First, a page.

The last few years have witnessed an aggregation of challenges that have impacted global stability. Geopolitical dissonance has been accentuated by the Covid pandemic. In the Indian case, the LAC with China has been violated at multiple places. Under the circumstances, the Indian Government has applied itself to force modernization by adopting the Atmanirbhar path.
Nitin Gokhale, Editor-in-Chief Bharatshakti.in discussed the more important issues with the Raksha Mantri Shri Rajnath Singh in a free-wheeling discussion on what’s been pursued by the Government during its years in power, as also the path it plans in the days ahead.
Nitin Gokhale: When you took over charge as the Defence Minister in June 2019, your immediate challenge was to get additional funds, and the long-term challenge was to give momentum to the ambitious ‘Make in India’ pitch in defence manufacturing. How has been the journey so far in terms of achieving those goals?
Raksha Mantri Rajnath Singh (RM): The Government has been working in a focused manner to promote Átmanirbharta’ under the ‘Make in India’ programme. Our main objective has been to reduce import dependence for platforms, weapons, components and spares. After taking charge as the Raksha Mantri, these objectives have been my top priority and several initiatives have been taken in pursuance.
Recent initiatives such as Notification of Positive Indigenisation Lists of 310 items; Notification of Positive Indigenization List of DPSUs for 2851 items and Notification List of 107 Line Replaceable Units (LRUs)/ Sub-systems of major platforms manufactured by DPSUs for indigenization through domestic industry are testimony to our resolve for import minimization and substitution.
The Government has also created an atmosphere of jointness to ensure the modernisation of Armed Forces in the rapidly evolving global security scenario. Countries around the world are now focusing on the modernisation of their militaries and the demand for military equipment is rapidly increasing due to emerging security concerns, border disputes and maritime dominance. India is capable of meeting these needs through a cost-effective and quality up-gradation approach.
Further, modernisation, upgradation and sustenance of military equipment and weapons are being progressed to equip the Armed Forces with modern weapon systems/equipment under various procurement provisions (DAP & DPM). Also, in emergencies, special procurement powers to enhance operational capabilities are being given to Service Headquarters.
Nitin Gokhale: Dealing with the ongoing border tensions with China at the Line of Actual Control in Ladakh has been the biggest challenge for you. How are you coping with it?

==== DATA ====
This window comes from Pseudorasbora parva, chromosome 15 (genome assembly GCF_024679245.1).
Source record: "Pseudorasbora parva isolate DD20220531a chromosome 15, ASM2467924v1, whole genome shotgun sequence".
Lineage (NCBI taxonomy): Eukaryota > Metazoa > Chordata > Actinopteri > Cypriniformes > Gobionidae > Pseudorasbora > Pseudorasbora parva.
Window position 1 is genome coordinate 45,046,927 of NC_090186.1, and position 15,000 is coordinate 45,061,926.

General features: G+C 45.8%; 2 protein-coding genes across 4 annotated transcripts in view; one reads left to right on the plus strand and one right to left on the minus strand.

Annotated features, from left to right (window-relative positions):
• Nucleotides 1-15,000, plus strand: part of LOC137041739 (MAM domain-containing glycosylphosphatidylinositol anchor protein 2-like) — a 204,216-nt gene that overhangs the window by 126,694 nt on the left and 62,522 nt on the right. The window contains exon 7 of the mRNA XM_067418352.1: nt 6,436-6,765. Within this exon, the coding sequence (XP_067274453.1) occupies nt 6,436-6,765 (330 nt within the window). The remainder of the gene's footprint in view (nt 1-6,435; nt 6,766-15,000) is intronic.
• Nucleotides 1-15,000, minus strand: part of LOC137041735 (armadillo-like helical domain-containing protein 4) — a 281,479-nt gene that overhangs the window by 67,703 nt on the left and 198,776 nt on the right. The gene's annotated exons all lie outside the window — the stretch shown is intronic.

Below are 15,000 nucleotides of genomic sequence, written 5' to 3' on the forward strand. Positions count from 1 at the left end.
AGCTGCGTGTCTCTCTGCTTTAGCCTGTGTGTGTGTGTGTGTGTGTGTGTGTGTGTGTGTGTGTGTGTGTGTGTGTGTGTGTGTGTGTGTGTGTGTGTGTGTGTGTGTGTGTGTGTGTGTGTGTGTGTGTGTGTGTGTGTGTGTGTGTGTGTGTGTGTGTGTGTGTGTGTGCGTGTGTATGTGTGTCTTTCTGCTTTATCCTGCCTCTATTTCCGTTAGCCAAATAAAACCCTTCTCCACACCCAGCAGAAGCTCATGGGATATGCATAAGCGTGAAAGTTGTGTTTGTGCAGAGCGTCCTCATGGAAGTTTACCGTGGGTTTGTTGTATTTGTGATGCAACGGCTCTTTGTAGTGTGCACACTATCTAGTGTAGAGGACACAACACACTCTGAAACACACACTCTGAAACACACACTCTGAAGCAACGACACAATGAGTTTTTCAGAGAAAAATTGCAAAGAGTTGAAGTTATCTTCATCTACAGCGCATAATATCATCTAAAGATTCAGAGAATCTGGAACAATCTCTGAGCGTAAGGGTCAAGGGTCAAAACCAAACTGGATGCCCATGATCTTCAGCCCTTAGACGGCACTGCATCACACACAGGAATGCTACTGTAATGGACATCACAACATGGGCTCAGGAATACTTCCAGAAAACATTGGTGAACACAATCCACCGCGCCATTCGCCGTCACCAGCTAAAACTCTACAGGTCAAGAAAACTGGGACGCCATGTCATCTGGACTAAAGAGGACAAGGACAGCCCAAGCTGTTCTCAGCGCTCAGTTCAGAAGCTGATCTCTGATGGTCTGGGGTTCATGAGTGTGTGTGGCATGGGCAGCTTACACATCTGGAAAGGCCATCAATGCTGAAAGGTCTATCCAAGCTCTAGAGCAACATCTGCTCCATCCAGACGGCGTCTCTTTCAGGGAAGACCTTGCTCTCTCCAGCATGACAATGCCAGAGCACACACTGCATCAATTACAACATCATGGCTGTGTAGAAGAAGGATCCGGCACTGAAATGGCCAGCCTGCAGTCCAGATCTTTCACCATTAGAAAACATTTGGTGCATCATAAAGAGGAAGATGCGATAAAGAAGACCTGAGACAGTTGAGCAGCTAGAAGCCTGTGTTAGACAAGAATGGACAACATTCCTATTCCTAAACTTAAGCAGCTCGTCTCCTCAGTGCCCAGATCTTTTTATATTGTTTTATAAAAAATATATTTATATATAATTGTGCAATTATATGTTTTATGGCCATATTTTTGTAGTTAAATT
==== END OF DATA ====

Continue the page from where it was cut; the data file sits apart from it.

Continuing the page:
RM: The extraordinary mobilization of troops in our neighbourhood and the completely unprovoked aggression on our northern border since the early summer of 2020 have thrown up several challenges amidst the COVID-19 pandemic. Our armed forces displayed exemplary courage and dedication in dealing with it. The Indian Armed Forces have the capability to give a befitting reply to every challenge thrown at them.
Nitin Gokhale: You proclaimed a number of long-term reforms your Ministry had undertaken in 2020, which like the previous declarations, appear very ambitious?
RM: The reforms undertaken by the Ministry will make India a global powerhouse in the defence sector in the times to come. It envisioned greater cohesion and modernisation of the Armed Forces through policy changes, innovation and digital transformation. These reforms focused on the ‘Aatmanirbhar Bharat’ initiative, increased collaboration with the industry to boost defence exports, measures to accelerate defence acquisitions with greater transparency, digital transformation, strengthening of border infrastructure, transformation in R&D and increased participation of women in Armed Forces. Reforms are progressing well within the stipulated timelines.
The ease of doing business in Defence and Aerospace sector has been a key focus area of the Ministry. Efforts have been made to digitize the processes in order to cut the compliance burden on industry. These initiatives include establishing an online end-to-end Export Authorisation portal for granting export authorisations, issuing Open General Export Licenses and Import Licenses.
As a result, the average time taken for issuance of Authorisations in case of Platforms has been reduced from 86 days to 35 days and in case of Components from 24 days to 13 days. Moreover, due to digitization of processes, the number of export authorisations has also increased tremendously. Compared to manual systems till 2018 when we used to issue authorisations in the range of 250-300 per year, now the number of digital export authorisations has reached close to 1100 per year.
An indigenisation portal namely SRIJAN has also been launched to facilitate Private Industry becoming a part of the indigenisation drive. More than 19500 items have been uploaded by DPSUs on the portal for indigenisation by the private industry. The industry has already expressed interest in indigenising 3838 items.
Nitin Gokhale: Do funds for defence modernisation remain an issue?